In “The Platform Classic,” Tam encourages Kaz and Neeku to get to work so that Yeager will allow the three to watch the eponymous race. Yeager comes in announcing that Doza wants to meet with him. They all go, and Doza asks Yeager to compete in the race; at first, he declines, but Doza brings out famous racer Marcus Speedstar. Jarek declines again, saying that Speedstar is his brother, but he wants nothing to do with him. The crew leaves, Yeager angered by the offer. Marcus comes to the Colossus and tries to reconnect with Yeager, saying he came to talk, not to race. Yeager accuses him of being in the game for fame and refuses to talk to him or race him. Tam and Kaz state that Marcus is one of the best pilots in the galaxy, and Yeager finally decides to challenge him. Meanwhile, at Aunt Z’s, Marcus is confronted by people whose ship he destroyed; he says he’ll pay them his prize for winning, but rather than trust his word they take his friend Oplok as collateral. Just as they leave, Yeager shows up and says he will race. This worries Marcus, and the other patrons begin making bets. Marcus tells Yeager that he lost his mechanic, and Yeager loans Kaz to him to help with the ship. As they work, Marcus tells Kaz about their past: after the Rebellion army downsized, they were forced to race for a living. Marcus admits he did it for fame and riches too. They also discuss Yeager’s family Kaz saw in the photo.
Back at the Colossus, Neeku encourages Yeager to forgive his brother, confused by the enmity between them. Siblings of his species would do anything for each other, even up to donating organs. However, Yeager just tells him that Marcus wasn’t there for him like brothers are supposed to be. Kazuta comes back to the Colossus to tell Yeager that he should forgive his brother and that he needs the prize money to save his mechanic. Yeager simply replies that it’s not his problem. As the race is beginning, Marcus tells Yeager that he has to win this race. Yeager again brushes him off. Marcus leads the pack, but Yeager stays on him. Yeager finally gets talkative, saying that he lost everything because of Marcus and that he’ll never forgive him. Yeager and Marcus get into it again, with Yeager stating that Marcus killed his family by causing a crash. Marcus tells him that he couldn’t say it at the time because he was ashamed, but that he loved them too and misses them every day. Yeager takes a dive at the last minute to let his brother win the race. The two embrace and Yeager says they’re still not good, but that they will be someday. Marcus leaves on much better terms than he arrived, with his friend Oplok in tow.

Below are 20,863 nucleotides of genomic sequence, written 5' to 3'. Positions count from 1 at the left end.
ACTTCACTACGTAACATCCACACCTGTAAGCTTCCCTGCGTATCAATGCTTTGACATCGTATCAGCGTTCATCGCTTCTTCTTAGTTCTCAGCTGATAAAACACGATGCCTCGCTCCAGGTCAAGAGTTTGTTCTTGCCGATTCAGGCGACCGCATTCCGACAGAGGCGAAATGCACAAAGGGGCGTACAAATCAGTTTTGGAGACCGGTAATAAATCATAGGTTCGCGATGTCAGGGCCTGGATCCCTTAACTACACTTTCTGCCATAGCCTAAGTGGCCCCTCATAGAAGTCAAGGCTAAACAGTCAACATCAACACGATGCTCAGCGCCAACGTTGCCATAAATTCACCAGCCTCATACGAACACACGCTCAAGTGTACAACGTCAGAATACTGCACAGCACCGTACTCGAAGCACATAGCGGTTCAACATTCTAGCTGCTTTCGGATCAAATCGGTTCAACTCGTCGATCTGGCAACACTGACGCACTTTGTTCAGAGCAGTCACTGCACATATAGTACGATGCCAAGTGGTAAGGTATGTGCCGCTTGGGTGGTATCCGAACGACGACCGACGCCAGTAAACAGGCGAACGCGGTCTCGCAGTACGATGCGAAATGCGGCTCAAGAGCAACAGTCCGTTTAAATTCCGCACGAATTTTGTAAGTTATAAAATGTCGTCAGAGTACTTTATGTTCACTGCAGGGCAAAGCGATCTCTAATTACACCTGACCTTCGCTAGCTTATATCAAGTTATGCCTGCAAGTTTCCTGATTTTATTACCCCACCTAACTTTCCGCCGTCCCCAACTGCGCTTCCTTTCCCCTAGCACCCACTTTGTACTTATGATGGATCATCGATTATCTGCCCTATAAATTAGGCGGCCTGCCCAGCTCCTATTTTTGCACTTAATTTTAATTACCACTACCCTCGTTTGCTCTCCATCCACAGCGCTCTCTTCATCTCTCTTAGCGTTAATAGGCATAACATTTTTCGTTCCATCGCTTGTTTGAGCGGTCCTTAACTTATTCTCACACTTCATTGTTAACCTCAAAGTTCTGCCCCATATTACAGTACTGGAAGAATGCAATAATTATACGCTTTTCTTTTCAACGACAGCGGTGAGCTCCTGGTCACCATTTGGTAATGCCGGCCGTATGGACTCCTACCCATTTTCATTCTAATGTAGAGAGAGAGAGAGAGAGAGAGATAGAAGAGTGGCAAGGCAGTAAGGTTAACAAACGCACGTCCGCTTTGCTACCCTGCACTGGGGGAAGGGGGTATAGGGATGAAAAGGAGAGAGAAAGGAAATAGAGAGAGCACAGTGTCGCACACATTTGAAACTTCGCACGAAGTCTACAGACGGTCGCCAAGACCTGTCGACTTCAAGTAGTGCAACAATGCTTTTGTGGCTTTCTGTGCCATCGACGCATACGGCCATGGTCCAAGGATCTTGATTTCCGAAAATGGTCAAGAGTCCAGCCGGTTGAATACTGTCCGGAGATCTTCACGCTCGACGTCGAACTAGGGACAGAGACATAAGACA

As much as I detest this show, I have to say that “The Platform Classic” is the best episode yet, regardless of how little that means. Yeager has been my favorite character in the series for a while, both because of his enigmatic nature and because he seems wise and worldly, especially in contrast to Kaz. I love that in “The Platform Classic” we finally get his backstory, as well as meeting his last remaining family member. I do think that the reveal of how his family died is a tad forced; for some reason, I was expecting something bigger or related to the war. Maybe if we even got to see a flashback instead of just expository dialogue from Yeager and Marcus, it would be more believable. Nonetheless, this is the most interesting story they’ve had in Resistance yet. It’s just a shame it was resolved so quickly, and that Marcus is likely out of the story now for a long time, if not permanently.